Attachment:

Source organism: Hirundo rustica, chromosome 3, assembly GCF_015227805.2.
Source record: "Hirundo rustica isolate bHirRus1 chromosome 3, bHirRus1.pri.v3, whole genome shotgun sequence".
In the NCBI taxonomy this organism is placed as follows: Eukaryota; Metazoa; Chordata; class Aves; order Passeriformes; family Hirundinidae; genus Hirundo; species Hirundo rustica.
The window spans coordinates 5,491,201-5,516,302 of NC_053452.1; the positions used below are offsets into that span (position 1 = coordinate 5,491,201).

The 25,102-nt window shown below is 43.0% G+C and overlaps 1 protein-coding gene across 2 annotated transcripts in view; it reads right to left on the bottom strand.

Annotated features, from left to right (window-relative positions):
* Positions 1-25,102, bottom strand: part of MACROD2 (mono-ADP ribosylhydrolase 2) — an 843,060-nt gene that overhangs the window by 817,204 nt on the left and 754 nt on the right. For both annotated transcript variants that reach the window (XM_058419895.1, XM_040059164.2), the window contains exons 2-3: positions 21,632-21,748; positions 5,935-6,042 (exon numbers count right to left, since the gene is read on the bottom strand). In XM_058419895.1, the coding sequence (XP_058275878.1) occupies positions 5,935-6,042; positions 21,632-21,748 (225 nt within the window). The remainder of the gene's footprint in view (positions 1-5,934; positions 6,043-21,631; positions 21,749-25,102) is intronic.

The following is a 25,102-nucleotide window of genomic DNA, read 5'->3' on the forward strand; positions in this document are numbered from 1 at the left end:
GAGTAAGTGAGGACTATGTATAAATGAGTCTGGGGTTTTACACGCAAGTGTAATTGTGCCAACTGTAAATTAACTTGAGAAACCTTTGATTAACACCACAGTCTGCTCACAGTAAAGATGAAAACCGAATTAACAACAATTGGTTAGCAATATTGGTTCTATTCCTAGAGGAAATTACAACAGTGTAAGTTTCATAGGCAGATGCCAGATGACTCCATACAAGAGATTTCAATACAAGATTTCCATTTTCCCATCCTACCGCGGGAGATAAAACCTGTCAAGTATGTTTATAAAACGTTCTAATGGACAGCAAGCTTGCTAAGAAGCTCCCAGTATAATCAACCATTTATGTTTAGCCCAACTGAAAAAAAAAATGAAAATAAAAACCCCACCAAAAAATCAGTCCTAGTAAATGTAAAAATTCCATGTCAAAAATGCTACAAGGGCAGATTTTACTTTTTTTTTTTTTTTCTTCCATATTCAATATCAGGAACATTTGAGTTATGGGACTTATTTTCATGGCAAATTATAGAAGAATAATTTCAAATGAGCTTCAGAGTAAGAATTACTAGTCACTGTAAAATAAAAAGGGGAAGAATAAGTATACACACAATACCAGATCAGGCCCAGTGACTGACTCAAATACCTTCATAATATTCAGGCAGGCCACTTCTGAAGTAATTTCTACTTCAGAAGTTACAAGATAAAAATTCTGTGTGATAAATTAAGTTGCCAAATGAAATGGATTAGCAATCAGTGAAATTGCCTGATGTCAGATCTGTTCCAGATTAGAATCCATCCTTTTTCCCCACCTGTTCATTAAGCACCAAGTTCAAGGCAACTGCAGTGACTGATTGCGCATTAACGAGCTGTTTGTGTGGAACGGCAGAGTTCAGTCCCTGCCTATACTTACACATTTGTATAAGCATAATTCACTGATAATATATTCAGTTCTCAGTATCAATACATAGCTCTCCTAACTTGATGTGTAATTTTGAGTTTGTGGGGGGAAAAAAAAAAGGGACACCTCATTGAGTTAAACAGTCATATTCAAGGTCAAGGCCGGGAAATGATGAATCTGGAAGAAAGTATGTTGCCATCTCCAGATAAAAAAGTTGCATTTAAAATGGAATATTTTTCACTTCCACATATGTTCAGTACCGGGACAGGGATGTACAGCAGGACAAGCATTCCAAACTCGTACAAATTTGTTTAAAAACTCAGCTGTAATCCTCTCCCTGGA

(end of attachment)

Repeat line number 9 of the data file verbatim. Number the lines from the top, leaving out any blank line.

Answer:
GAGTAAGTGAGGACTATGTATAAATGAGTCTGGGGTTTTACACGCAAGTGTAATTGTGCCAACTGTAAATTAACTTGAGAAACCTTTGATTAACACCACAGTCTGCTCACAGTAAAGATGAAAACCGAATTAACAACAATTGGTTAGCAATATTGGTTCTATTCCTAGAGGAAATTACAACAGTGTAAGTTTCATAGGCAGATGCCAGATGACTCCATACAAGAGATTTCAATACAAGATTTCCATTTTCCCATCCTACCGCGGGAGATAAAACCTGTCAAGTATGTTTATAAAACGTTCTAATGGACAGCAAGCTTGCTAAGAAGCTCCCAGTATAATCAACCATTTATGTTTAGCCCAACTGAAAAAAAAAATGAAAATAAAAACCCCACCAAAAAATCAGTCCTAGTAAATGTAAAAATTCCATGTCAAAAATGCTACAAGGGCAGATTTTACTTTTTTTTTTTTTTTCTTCCATATTCAATATCAGGAACATTTGAGTTATGGGACTTATTTTCATGGCAAATTATAGAAGAATAATTTCAAATGAGCTTCAGAGTAAGAATTACTAGTCACTGTAAAATAAAAAGGGGAAGAATAAGTATACACACAATACCAGATCAGGCCCAGTGACTGACTCAAATACCTTCATAATATTCAGGCAGGCCACTTCTGAAGTAATTTCTACTTCAGAAGTTACAAGATAAAAATTCTGTGTGATAAATTAAGTTGCCAAATGAAATGGATTAGCAATCAGTGAAATTGCCTGATGTCAGATCTGTTCCAGATTAGAATCCATCCTTTTTCCCCACCTGTTCATTAAGCACCAAGTTCAAGGCAACTGCAGTGACTGATTGCGCATTAACGAGCTGTTTGTGTGGAACGGCAGAGTTCAGTCCCTGCCTATACTTACACATTTGTATAAGCATAATTCACTGATAATATATTCAGTTCTCAGTATCAATACATAGCTCTCCTAACTTGATGTGTAATTTTGAGTTTGTGGGGGGAAAAAAAAAAGGGACACCTCATTGAGTTAAACAGTCATATTCAAGGTCAAGGCCGGGAAATGATGAATCTGGAAGAAAGTATGTTGCCATCTCCAGATAAAAAAGTTGCATTTAAAATGGAATATTTTTCACTTCCACATATGTTCAGTACCGGGACAGGGATGTACAGCAGGACAAGCATTCCAAACTCGTACAAATTTGTTTAAAAACTCAGCTGTAATCCTCTCCCTGGA